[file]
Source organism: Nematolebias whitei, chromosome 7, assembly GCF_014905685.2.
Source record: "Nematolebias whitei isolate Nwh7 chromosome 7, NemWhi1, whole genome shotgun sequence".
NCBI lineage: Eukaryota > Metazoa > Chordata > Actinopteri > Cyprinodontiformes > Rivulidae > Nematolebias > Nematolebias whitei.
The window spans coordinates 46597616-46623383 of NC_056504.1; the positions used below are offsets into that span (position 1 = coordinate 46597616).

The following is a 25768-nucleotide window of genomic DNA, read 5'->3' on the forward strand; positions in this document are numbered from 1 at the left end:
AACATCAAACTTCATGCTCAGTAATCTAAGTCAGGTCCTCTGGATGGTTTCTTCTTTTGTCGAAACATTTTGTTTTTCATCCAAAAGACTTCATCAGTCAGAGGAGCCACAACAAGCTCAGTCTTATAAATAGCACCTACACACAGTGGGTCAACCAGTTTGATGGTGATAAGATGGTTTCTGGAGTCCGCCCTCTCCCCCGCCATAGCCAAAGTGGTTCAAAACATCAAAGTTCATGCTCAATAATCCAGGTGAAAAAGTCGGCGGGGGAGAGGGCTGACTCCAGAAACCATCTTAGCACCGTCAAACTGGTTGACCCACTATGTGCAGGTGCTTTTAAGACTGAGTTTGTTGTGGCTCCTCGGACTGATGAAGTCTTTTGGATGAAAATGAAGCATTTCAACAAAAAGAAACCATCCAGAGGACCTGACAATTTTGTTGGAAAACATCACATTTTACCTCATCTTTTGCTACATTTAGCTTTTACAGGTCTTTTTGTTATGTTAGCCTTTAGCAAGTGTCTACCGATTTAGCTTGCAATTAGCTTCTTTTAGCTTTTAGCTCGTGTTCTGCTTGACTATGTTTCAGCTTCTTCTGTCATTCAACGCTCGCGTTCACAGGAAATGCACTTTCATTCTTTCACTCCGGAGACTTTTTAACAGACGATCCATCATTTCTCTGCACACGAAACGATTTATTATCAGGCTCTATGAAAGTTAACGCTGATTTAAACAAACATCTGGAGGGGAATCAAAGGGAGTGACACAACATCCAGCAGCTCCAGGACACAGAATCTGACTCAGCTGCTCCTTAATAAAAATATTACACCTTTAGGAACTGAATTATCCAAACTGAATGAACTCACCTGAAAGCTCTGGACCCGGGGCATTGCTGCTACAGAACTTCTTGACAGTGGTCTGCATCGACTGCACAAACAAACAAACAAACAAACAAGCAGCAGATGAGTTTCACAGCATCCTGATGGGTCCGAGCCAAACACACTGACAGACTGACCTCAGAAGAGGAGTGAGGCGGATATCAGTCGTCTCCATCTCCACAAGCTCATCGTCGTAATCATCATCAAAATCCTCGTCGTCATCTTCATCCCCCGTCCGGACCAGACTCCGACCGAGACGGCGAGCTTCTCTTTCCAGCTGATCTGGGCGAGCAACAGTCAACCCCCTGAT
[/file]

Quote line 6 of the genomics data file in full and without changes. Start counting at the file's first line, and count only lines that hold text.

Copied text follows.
AACATCAAACTTCATGCTCAGTAATCTAAGTCAGGTCCTCTGGATGGTTTCTTCTTTTGTCGAAACATTTTGTTTTTCATCCAAAAGACTTCATCAGTCAGAGGAGCCACAACAAGCTCAGTCTTATAAATAGCACCTACACACAGTGGGTCAACCAGTTTGATGGTGATAAGATGGTTTCTGGAGTCCGCCCTCTCCCCCGCCATAGCCAAAGTGGTTCAAAACATCAAAGTTCATGCTCAATAATCCAGGTGAAAAAGTCGGCGGGGGAGAGGGCTGACTCCAGAAACCATCTTAGCACCGTCAAACTGGTTGACCCACTATGTGCAGGTGCTTTTAAGACTGAGTTTGTTGTGGCTCCTCGGACTGATGAAGTCTTTTGGATGAAAATGAAGCATTTCAACAAAAAGAAACCATCCAGAGGACCTGACAATTTTGTTGGAAAACATCACATTTTACCTCATCTTTTGCTACATTTAGCTTTTACAGGTCTTTTTGTTATGTTAGCCTTTAGCAAGTGTCTACCGATTTAGCTTGCAATTAGCTTCTTTTAGCTTTTAGCTCGTGTTCTGCTTGACTATGTTTCAGCTTCTTCTGTCATTCAACGCTCGCGTTCACAGGAAATGCACTTTCATTCTTTCACTCCGGAGACTTTTTAACAGACGATCCATCATTTCTCTGCACACGAAACGATTTATTATCAGGCTCTATGAAAGTTAACGCTGATTTAAACAAACATCTGGAGGGGAATCAAAGGGAGTGACACAACATCCAGCAGCTCCAGGACACAGAATCTGACTCAGCTGCTCCTTAATAAAAATATTACACCTTTAGGAACTGAATTATCCAAACTGAATGAACTCACCTGAAAGCTCTGGACCCGGGGCATTGCTGCTACAGAACTTCTTGACAGTGGTCTGCATCGACTGCACAAACAAACAAACAAACAAACAAGCAGCAGATGAGTTTCACAGCATCCTGATGGGTCCGAGCCAAACACACTGACAGACTGACCTCAGAAGAGGAGTGAGGCGGATATCAGTCGTCTCCATCTCCACAAGCTCATCGTCGTAATCATCATCAAAATCCTCGTCGTCATCTTCATCCCCCGTCCGGACCAGACTCCGACCGAGACGGCGAGCTTCTCTTTCCAGCTGATCTGGGCGAGCAACAGTCAACCCCCTGAT